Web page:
PECULIARITIES OF LIFE IN DANIEL BOONE'S MIS-
By Will S. Bryan.
One of the picturesque characters whose eccentricities
gave color to the Boone settlement was James Davis, the man
who was indicted by the first grand jury that assembled in
Louisiana Territory under American auspices for the killing of
William Hayes. This killing was the result of one of those
unfortunate "shooting scrapes" common to all our frontier
communities, and as it possessed none of the elements of murder, Davis was acquitted by the jury that tried him.
This unique individual was a relative and companion of
Daniel Boone, and a hunter and trapper by profession. He
was as rough and courageous as any of his class, but owed his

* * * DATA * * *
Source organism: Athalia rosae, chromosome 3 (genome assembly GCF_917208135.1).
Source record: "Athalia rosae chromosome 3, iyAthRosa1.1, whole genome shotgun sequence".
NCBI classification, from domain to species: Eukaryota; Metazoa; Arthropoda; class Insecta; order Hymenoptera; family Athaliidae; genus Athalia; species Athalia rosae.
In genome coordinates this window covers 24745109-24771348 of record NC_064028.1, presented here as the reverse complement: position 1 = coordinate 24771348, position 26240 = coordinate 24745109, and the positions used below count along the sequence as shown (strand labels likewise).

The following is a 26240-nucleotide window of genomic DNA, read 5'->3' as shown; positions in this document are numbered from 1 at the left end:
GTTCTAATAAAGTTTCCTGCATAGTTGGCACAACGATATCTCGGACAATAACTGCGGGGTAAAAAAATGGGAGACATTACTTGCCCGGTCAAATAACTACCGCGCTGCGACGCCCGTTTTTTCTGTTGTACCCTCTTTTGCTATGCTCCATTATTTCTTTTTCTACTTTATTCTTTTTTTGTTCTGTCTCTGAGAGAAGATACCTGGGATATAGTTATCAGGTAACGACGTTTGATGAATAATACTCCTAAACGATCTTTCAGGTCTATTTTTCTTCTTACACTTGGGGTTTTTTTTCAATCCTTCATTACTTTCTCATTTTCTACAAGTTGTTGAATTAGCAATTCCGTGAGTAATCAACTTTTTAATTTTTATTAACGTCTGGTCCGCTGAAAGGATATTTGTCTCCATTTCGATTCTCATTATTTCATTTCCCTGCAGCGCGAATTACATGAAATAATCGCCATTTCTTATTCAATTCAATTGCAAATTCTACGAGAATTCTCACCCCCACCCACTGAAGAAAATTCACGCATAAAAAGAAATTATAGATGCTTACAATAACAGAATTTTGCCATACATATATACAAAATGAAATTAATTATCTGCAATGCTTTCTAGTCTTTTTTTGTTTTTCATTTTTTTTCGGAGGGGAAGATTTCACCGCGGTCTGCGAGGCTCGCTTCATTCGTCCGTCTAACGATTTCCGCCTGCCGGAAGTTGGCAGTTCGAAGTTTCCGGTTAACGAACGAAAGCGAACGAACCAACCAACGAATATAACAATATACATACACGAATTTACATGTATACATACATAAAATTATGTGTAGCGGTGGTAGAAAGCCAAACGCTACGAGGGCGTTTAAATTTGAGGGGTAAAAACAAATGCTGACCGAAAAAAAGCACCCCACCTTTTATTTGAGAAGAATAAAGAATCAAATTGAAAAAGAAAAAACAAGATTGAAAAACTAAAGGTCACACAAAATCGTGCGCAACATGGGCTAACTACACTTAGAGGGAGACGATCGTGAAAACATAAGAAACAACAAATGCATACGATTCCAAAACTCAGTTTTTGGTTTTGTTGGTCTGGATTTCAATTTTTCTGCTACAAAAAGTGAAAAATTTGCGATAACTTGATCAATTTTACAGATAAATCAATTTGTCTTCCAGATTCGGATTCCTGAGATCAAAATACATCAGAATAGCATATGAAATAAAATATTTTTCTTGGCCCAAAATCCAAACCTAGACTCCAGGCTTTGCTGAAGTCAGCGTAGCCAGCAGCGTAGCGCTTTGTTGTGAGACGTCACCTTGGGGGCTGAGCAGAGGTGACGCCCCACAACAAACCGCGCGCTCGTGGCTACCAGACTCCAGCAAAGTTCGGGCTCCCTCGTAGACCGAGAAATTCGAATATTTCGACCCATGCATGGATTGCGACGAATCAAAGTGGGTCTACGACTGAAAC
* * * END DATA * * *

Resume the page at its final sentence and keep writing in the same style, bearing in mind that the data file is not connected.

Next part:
principal distinction to an adventure which he had with the
Otoe Indians, in the western part of Missouri, during the whiter of 1813. The Otoes were the most civilized as well as the
most sanguinary and cruel of all the tribes west of the Mississippi river. They lived in substantial log houses, with roofs
of dirt and sod, and were so fierce and warlike that no satisfactory treaty was ever made with them until the latter part of
1825. Davis had been a frequent companion of Boone in their
long tramps to the west and southwest, where they went in
quest of game or to procure salt; for the settlement had to be
supplied with that essential condiment from the "licks" in
wdiat is now Howard County. Such a journey was full of danger, and was rarely undertaken alone except by the boldest
As the seasons rolled by Boone began to grow feeble and
became less inclined to incur the fatigues of the winter hunts.
Moreover, his official duties occupied much of his time, while